Circular Permutations: Examples


In this lesson, I’ll cover some examples related to circular permutations.

Q1. In how many ways can 6 people be seated at a round table?

Soln. As discussed, the number of ways will be (6 – 1)!, or 120.

To the next..

Q2. Find the number of ways in which 5 people A,B,C,D,E can be seated at a round table, such that

(i) A and B must always sit together.
(ii) C and D must not sit together.

Soln. (i) If we wish to seat A and B together in all arrangements, we can consider these two as one unit, along with 3 others. So effectively we’ve to arrange 4 people in a circle, the number of ways being (4 – 1)! or 6. Let me show you the arrangements:

pc7-circular-permutations-examples-1

But in each of these arrangements, A and B can themselves interchange places in 2 ways. Here’s what I’m talking about:

pc7-circular-permutations-examples-2

Therefore, the total number of ways will be 6 x 2 = 12.

(ii) The number of ways in this case would be obtained by removing all those cases (from the total possible) in which C & D are together. The total number of ways will be (5 – 1)! or 24. Similar to (i) above, the number of cases in which C & D are seated together, will be 12. Therefore the required number of ways will be 24 – 12 = 12.

Another example related to seating…

Q3. In how many ways can 3 men and 3 ladies be seated at around table such that no two men are seated together?

Soln. Since we don’t want the men to be seated together, the only way to do this is to make the men and women sit alternately. We’ll first seat the 3 women, on alternate seats, which can be done in (3 – 1)! or 2 ways, as shown below. (We’re ignoring the other 3 seats for now)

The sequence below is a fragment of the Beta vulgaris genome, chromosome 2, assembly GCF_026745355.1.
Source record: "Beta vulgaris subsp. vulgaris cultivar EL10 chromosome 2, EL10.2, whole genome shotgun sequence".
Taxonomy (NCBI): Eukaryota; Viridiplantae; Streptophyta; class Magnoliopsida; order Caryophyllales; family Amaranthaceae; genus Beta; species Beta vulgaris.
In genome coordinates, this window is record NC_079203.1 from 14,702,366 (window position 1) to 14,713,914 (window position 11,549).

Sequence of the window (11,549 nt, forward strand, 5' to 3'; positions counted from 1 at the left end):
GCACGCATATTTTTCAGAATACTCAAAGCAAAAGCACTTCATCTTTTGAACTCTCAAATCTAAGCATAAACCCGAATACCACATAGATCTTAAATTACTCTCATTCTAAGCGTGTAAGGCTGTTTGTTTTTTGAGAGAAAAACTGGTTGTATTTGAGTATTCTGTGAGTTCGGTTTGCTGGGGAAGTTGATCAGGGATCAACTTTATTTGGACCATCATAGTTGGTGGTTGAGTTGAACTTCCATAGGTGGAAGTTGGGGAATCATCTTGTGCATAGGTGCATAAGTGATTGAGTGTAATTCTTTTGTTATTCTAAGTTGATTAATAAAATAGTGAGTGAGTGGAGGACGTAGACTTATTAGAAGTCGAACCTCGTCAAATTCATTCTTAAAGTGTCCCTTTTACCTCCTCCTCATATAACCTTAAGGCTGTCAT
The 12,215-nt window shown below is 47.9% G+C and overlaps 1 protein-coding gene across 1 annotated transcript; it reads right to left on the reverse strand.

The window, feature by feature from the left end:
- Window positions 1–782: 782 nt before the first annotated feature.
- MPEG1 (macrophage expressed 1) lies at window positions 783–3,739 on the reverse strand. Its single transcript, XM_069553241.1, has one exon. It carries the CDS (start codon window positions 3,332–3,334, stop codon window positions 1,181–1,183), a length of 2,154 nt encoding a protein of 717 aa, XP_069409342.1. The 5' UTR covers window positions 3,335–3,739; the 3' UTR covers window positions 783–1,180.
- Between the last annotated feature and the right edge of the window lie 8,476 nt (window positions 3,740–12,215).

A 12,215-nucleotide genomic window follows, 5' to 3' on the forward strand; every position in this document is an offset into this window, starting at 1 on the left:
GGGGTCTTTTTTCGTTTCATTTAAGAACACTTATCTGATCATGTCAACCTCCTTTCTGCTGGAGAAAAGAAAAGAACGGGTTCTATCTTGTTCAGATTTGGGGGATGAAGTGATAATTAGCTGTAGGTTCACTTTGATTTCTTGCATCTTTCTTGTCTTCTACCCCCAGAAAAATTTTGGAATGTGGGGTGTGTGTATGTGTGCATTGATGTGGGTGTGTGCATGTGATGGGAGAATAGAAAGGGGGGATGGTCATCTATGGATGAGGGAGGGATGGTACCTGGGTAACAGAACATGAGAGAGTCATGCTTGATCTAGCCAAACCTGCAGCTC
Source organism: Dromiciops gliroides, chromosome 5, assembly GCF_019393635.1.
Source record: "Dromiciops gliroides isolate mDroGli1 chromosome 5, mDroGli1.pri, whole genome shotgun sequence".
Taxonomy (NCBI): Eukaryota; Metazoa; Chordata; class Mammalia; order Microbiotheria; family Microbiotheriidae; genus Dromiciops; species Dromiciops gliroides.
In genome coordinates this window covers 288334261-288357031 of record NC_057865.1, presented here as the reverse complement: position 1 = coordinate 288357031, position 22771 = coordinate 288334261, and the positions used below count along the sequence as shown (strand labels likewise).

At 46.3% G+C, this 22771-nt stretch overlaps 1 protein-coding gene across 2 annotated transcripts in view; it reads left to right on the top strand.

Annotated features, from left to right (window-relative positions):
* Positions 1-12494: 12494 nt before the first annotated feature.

pc7-circular-permutations-examples-31

Note that the following 6 arrangements are equivalent:

pc7-circular-permutations-examples-4

That is, if each of the women is shifted by a seat in any direction, the seating arrangement remains exactly the same. That is why we have only 2 arrangements, as shown in the previous figure.

Now that we’ve done this, the 3 men can be seated in the remaining seats in 3! or 6 ways. Note that we haven’t used the formula for circular arrangements now. This is so because, after the women are seated, shifting the each of the men by 2 seats, will give a different arrangement. After fixing the position of the women (same as ‘numbering’ the seats), the arrangement on the remaining seats is equivalent to a linear arrangement.

Therefore the total number of ways in this case will be 2! X 3! = 12.

I hope that you now have some idea about circular arrangements.

The next lesson will introduce you to combinations or selections.

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